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4:00 PM PT5:00 PM MT6:00 PM CT7:00 PM ET23:00 GMT7:00 4:00 PM MST6:00 PM EST3:00 UAE (+1)19:00 ETNaN:� BRT, October 5, 2017
Madison Square Garden, New York, New York  Attendance: 18,006

Rangers hoping to get defensive vs. Avalanche

Colorado Avalanche at New York Rangers

  1. The Rangers swept a pair of games from Colorado last season, improving New York's record to 5-1-2 versus the Avalanche since 2013-14. However, the Avalanche have gone 10-4-0-0 when facing the Rangers in New York since 1998-99.
  2. The 2016-17 Avalanche opened 9-9-0 through 18 games, but collapsed thereafter, going 13-47-4 the rest of the way. The Avalanche finished with the fewest points in the league (48) and the franchise's worst point percentage (.293) since moving to Colorado in 1995.
  3. The Rangers totaled at least 100 points for the third consecutive season in 2016-17 (102), tying the longest such stretch in franchise history (1971-72 to 1973-74). New York also has finished with a point percentage above .500 in each of the last 12 seasons, the second-longest active streak in the league (San Jose, 13).
  4. Colorado forward Mikko Rantanen, the 10th overall selection in the 2015 draft, was one of only three NHL rookies who led their teams in goals last season. Rantanen's 20 goals were the fewest by any team leader in Avalanche history (excludes strike-shortened seasons).
  5. Henrik Lundqvist enters 2017-18 with 403 career wins, the 10th most in NHL history. He needs two more to tie Glenn Hall for ninth on the all-time list. Lundqvist's 11 seasons with at least 30 wins are the third most ever by any goalie.
  6. Defenseman Kevin Shattenkirk, who was born in New Rochelle, New York, has joined the Rangers following a season in which he set career highs with 43 assists and 56 points. It was Shattenkirk's fourth straight year with at least 40 points.

The New York Rangers are coming off a third straight 100-point season and looking to build toward a championship; the Colorado Avalanche were so bad last season that it's almost impossible for this season to be worse.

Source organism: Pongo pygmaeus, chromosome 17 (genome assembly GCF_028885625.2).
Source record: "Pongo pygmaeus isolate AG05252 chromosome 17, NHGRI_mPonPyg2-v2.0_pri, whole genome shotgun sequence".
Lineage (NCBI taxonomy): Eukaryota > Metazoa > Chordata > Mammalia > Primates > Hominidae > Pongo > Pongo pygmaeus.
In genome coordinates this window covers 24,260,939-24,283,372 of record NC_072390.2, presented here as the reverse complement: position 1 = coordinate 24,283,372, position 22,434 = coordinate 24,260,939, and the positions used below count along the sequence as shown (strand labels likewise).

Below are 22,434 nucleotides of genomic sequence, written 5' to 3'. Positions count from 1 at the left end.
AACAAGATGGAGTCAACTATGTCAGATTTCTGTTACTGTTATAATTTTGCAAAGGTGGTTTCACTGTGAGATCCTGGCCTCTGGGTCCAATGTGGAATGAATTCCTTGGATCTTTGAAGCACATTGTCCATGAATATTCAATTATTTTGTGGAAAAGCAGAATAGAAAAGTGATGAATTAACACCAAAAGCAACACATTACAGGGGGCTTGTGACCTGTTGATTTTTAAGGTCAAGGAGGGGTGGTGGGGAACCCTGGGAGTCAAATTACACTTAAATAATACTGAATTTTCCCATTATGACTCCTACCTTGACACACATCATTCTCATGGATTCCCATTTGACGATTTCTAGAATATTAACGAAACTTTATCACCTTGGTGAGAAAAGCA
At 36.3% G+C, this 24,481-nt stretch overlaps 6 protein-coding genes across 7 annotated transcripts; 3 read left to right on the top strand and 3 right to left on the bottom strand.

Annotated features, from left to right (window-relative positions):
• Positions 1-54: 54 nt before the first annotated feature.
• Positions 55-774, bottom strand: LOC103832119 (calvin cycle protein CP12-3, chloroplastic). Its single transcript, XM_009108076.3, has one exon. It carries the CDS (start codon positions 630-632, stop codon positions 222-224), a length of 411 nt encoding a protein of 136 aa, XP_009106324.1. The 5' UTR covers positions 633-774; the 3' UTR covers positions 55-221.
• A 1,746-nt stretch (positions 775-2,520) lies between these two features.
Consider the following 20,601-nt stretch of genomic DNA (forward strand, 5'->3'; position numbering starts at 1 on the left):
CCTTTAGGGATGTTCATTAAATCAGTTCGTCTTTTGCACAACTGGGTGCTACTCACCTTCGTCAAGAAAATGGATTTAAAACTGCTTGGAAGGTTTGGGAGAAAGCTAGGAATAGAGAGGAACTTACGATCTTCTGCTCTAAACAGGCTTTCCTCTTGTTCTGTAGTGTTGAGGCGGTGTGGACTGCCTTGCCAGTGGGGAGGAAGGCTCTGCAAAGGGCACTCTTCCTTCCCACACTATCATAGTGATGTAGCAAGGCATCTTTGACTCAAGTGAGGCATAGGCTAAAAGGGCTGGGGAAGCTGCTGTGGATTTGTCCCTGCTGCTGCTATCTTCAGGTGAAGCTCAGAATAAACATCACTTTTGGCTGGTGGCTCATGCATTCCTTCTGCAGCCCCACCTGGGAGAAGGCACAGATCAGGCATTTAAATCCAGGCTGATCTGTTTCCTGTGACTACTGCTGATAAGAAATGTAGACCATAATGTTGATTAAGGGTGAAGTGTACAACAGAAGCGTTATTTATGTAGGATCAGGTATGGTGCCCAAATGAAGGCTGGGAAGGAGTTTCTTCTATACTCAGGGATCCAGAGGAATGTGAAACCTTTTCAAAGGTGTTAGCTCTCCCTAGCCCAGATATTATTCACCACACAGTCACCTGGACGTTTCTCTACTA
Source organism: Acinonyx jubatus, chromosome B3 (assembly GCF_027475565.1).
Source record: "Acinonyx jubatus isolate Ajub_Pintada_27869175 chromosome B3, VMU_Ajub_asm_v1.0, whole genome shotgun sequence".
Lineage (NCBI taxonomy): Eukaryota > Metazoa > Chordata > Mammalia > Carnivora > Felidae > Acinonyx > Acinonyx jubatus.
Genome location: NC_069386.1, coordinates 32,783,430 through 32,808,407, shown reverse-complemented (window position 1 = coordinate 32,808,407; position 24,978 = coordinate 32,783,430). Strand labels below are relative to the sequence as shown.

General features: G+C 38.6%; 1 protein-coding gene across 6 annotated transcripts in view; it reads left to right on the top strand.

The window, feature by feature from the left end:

The two teams will open their seasons against each other at Madison Square Garden on Thursday night in New York.

The Rangers overcame a shoddy defense in 2016-17 to reach the second round of the playoffs, where they were upset by the Ottawa Senators in six games. GM Jeff Gorton revamped the back end by buying out Dan Girardi and signing the offensively gifted Kevin Shattenkirk to a massive contract.

Henrik Lundqvist endured his worst season last year since entering the NHL in 2005-06, so the Rangers are hoping Shattenkirk's presence helps fortify the defense and take pressure off the veteran goaltender.

"I think as soon as you get labeled as an offensive guy, they just assume you can't play defense a lot of times," Shattenkirk said to the New York Daily News. "I'm in a new place now and it's up to me to prove that and make sure I can live up to that side of the job as well, which is the most important part of being a defenseman.

"Everyone plays in different ways. I'm not a guy who's a bruiser and gonna throw guys off of pucks, but as long as you're effective and keep the puck out of your net, I think that's what most important."

The biggest offseason changes for New York occurred with one trade designed to create cap space, dealing top center Derek Stepan and backup goaltender Antti Raanta to the Arizona Coyotes. The Rangers filled the hole left by Stepan from within the organization but had to sign former Winnipeg Jets goaltender Ondrej Pavelec to back up Lundqvist.

"I've really liked his work ethic in practice," Rangers coach Alain Vigneault said to the New York Daily News of Pavelec. "So far, he's been improving, and he's proven in the past that he's a real good goaltender and I'm confident he's gonna do that with us this year."

The Avalanche managed 48 points last season, the lowest total since the expansion Atlanta Thrashers totaled 39 points in 1999-2000. Matt Duchene was rumored to be on the trade block throughout the season and then the summer, but he remains on the roster as this season begins.

How his tenuous presence affects the Avalanche remains to be seen.

"I can't really say where his head's at," Colorado defenseman Erik Johnson told The Denver Post. "He's coming to practice every day, working hard, showing up. Whatever he feels, he's kept to himself so far. As long as he's here, he's part of our team and he has to play hard for us."

The only reason to have hope in the Avalanche turning things around is Semyon Varlamov, the team's No. 1 goaltender who missed most of last season after having hip surgery. He hadn't had a save percentage worse than .914 during the three seasons before last year's injury-riddled one, so after an offseason that saw Colorado make no major changes, he's the key to any improvement.

"He looks like he's in a good mood, and I like Varly in a good mood," Avalanche captain Gabriel Landeskog said to The Denver Post. "You look at 2013-14, a lot of us want to get back to the way we played that year. Varly can get there. We want a healthy Varly, a Varly who can steal games for us. But we know there's more to it than that. We know we can play good team defense in front of him."

Updated October 4, 2017

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